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The Life of P

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Unplayer One: Brothers

Unplayer One is a recurring feature exploring games in way that should appeal to those who enjoy art irrespective of the medium.  Unlike other review posts, these are likely to contain major spoilers so, if you have any intention of playing the game in question, please do so before reading.

Sitting in a car at traffic lights and discussing the nature of death with my cousin, whose mother had passed away a few days before, I found myself struggling to communicate an idea and instead explained it through my experience of the game Brothers: A Tale of Two Sons. In an increasingly common trend, Brothers was developed by a small breakaway team within a larger developer, Starbreeze Studios, a Swedish studio known for violent first person action games. A thoughtful, beautifully colourful fantasy tale about two young boys was an unexpected offering.

The initial premise is somewhat trite: two boys must undertake a dangerous journey to obtain water from the Tree of Life in a distant land to cure their dying father. The control scheme is immediately frustrating, with one half of the gamepad (one analogue stick and one trigger) used for each brother, whom you move simultaneously. It takes most of the game before it starts to feel natural but by the end it is clear that it could not have been designed any other way. Recent ports have brought the game to mobile devices but I think a controller is required for the best experience.

The game has no intelligible dialogue but the brothers work cooperatively as they traverse the land and help others they meet along the way. They meet two trolls who turn out to be friendly creatures that the brothers reunite. Nature is routinely their chief adversary, through dangerous animals or treacherous terrain. The game’s prologue shows the younger brother, Naiee, in a boat with his mother during a storm in which she is swept away and drowns. As a result, Naiee has a phobia of water and is unable to swim. Crossing rivers requires his older brother’s help, climbing onto his back and being ferried across. The trauma is deeply-rooted.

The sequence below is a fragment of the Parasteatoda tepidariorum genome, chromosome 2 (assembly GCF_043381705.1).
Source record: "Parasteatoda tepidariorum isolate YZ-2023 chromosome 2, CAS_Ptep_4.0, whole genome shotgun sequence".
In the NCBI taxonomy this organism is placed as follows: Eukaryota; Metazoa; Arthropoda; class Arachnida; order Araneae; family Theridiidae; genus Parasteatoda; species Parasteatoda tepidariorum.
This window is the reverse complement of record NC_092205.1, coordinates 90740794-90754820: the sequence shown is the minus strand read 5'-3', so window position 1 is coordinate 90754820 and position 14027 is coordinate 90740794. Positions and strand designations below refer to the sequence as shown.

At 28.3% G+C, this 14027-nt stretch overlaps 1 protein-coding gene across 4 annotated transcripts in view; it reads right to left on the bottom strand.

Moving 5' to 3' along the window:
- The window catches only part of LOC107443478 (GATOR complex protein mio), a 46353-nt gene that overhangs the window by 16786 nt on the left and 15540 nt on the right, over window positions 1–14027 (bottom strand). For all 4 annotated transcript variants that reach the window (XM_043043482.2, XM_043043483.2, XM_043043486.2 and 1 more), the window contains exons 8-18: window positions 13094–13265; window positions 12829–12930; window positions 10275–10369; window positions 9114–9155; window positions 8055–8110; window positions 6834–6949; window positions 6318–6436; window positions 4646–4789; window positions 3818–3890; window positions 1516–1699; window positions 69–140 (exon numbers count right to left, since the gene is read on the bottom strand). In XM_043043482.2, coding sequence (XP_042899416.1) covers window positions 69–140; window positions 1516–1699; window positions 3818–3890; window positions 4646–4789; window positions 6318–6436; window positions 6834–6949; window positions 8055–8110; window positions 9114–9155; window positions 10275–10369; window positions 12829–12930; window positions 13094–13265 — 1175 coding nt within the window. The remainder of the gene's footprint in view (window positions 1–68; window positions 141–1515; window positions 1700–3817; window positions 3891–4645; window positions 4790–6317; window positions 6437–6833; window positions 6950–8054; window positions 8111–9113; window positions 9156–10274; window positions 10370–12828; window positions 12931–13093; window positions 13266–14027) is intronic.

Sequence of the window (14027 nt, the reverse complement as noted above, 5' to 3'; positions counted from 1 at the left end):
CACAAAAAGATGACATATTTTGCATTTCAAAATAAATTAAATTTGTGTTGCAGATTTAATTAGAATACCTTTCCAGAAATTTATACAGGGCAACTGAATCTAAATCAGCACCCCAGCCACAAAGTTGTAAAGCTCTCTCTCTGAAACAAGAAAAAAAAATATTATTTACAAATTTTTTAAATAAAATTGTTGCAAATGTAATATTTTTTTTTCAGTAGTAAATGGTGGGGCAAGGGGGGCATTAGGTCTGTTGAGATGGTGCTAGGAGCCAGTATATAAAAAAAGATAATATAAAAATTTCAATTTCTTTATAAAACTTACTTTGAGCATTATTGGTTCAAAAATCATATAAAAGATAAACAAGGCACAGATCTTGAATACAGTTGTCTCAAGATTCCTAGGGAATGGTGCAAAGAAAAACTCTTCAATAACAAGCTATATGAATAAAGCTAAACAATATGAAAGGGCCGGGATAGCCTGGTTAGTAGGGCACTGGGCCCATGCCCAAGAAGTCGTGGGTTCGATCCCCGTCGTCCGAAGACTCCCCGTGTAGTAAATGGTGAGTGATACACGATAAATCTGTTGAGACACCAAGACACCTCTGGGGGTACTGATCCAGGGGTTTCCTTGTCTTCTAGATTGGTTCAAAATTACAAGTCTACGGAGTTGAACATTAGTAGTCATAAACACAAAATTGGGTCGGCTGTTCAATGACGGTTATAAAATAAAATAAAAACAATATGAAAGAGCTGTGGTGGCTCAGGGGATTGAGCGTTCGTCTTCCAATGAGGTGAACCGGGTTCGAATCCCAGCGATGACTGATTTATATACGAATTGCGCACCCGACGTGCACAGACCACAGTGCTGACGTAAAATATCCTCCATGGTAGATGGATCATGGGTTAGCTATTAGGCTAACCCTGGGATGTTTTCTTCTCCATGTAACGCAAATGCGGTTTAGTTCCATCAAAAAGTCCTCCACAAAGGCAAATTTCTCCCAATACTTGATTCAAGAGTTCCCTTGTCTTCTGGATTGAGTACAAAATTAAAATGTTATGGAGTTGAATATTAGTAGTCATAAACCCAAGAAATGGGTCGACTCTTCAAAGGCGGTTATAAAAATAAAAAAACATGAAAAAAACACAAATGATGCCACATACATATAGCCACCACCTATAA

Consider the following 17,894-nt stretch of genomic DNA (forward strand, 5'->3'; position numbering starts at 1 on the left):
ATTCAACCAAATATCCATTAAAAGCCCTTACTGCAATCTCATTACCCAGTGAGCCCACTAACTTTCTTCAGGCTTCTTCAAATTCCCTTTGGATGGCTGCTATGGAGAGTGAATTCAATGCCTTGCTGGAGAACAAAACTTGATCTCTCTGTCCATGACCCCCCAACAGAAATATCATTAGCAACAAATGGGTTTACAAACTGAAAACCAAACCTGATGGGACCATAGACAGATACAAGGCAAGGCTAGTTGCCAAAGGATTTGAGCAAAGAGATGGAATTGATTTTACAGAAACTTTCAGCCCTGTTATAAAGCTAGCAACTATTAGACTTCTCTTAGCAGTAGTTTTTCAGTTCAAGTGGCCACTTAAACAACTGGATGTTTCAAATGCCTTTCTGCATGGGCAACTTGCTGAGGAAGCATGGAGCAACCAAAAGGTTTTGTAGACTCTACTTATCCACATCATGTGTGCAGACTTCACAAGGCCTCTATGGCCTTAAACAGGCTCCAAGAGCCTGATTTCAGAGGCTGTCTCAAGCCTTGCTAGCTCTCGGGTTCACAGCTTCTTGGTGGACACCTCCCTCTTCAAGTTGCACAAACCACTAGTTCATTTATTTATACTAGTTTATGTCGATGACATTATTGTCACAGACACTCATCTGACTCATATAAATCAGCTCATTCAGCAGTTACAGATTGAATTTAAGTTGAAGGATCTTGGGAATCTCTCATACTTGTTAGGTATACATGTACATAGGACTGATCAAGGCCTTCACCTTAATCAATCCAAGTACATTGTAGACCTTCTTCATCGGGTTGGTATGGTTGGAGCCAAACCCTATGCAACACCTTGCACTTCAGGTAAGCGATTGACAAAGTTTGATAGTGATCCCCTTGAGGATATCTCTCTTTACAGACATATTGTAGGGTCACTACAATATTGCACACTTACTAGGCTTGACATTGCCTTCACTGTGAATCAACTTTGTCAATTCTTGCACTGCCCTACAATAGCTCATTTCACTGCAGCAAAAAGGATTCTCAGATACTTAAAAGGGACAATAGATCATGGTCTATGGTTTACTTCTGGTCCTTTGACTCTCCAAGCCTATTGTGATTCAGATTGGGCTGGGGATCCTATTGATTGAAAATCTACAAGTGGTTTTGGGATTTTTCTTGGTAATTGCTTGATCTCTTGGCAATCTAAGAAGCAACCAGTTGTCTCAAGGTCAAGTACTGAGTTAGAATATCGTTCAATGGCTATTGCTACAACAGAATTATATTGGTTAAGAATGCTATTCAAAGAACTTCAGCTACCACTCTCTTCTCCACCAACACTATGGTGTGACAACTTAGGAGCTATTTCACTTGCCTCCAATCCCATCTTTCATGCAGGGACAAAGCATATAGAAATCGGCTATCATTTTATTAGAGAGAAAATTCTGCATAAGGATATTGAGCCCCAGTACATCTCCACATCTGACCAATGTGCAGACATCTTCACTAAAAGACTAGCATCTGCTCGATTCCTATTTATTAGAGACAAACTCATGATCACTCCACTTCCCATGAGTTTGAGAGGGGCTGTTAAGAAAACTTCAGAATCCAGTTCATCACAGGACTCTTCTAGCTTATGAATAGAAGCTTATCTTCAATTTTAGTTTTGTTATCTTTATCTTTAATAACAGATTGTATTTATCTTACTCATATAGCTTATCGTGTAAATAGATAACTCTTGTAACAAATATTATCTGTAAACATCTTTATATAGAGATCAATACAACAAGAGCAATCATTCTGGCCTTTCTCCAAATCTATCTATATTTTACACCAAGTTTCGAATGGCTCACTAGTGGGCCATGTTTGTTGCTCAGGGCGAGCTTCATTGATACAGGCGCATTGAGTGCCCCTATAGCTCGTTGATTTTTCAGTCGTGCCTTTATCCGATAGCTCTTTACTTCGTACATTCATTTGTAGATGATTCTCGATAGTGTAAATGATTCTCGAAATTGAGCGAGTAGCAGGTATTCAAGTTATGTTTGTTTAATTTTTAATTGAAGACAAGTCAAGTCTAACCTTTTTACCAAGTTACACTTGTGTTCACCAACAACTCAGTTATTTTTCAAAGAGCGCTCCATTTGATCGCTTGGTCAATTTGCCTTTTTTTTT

Towards the end of the game the brothers fend off a giant spider, but not before she mortally wounds the older brother. Although they reach the Tree of Life together, by the time Naiee has scaled its branches to retrieve the water, his brother is dead. He grieves, burying his brother. His sluggish, pitiful movements are affecting, but moreso is the effect on the control scheme. Suddenly you are playing with half the controller, with a single hand, as if you have physically lost a limb. It is a perfect parallel to the overwhelming sense of loss as we grieve the death of a loved one, as if we have lost a part of ourselves. But the game is not yet over and has more to say. Naiee must still return to his father with the cure. The return journey is smooth until, nearing his village, a storm floods the surrounding land. Frozen by the edge of the water, he cannot reach his father without swimming. The boy reacts as he always does near water, pausing, the controller vibrating softly in his refusal to move on. The game offers no prompt, but the solution emerges organically — the absent elder brother’s unused half of the controller becomes the key as Naiee draws on him for strength to proceed. Using both halves of the controller (as you had when crossing water so many times before), Naiee forces himself on, overcoming his fear and saving his father’s life.

This, I explained in the car,  was my view of death. Irrespective of an afterlife, I find it difficult to view people as truly “gone” as long as we carry them with us. We often worry that the dead will be quickly forgotten but they continue to exist in our choices, our decisions and actions. In truth we only need to worry if they meant nothing to us at all, if they had no impact on us. Brothers was a perfect metaphor for this concept, and one that could not have been communicated so fully in any other medium. As a game, its control mechanics were not simply a way to tell a story but part of the tale itself.

In the West too frequently we shy away from discussing death, which leaves us ill-equipped to deal with the absolutely universal experience of grief, as well as our own mortality. Interactive art like Brothers can provide us with shared cultural touchstones and, as a result, better tools and vocabulary to explore these ideas.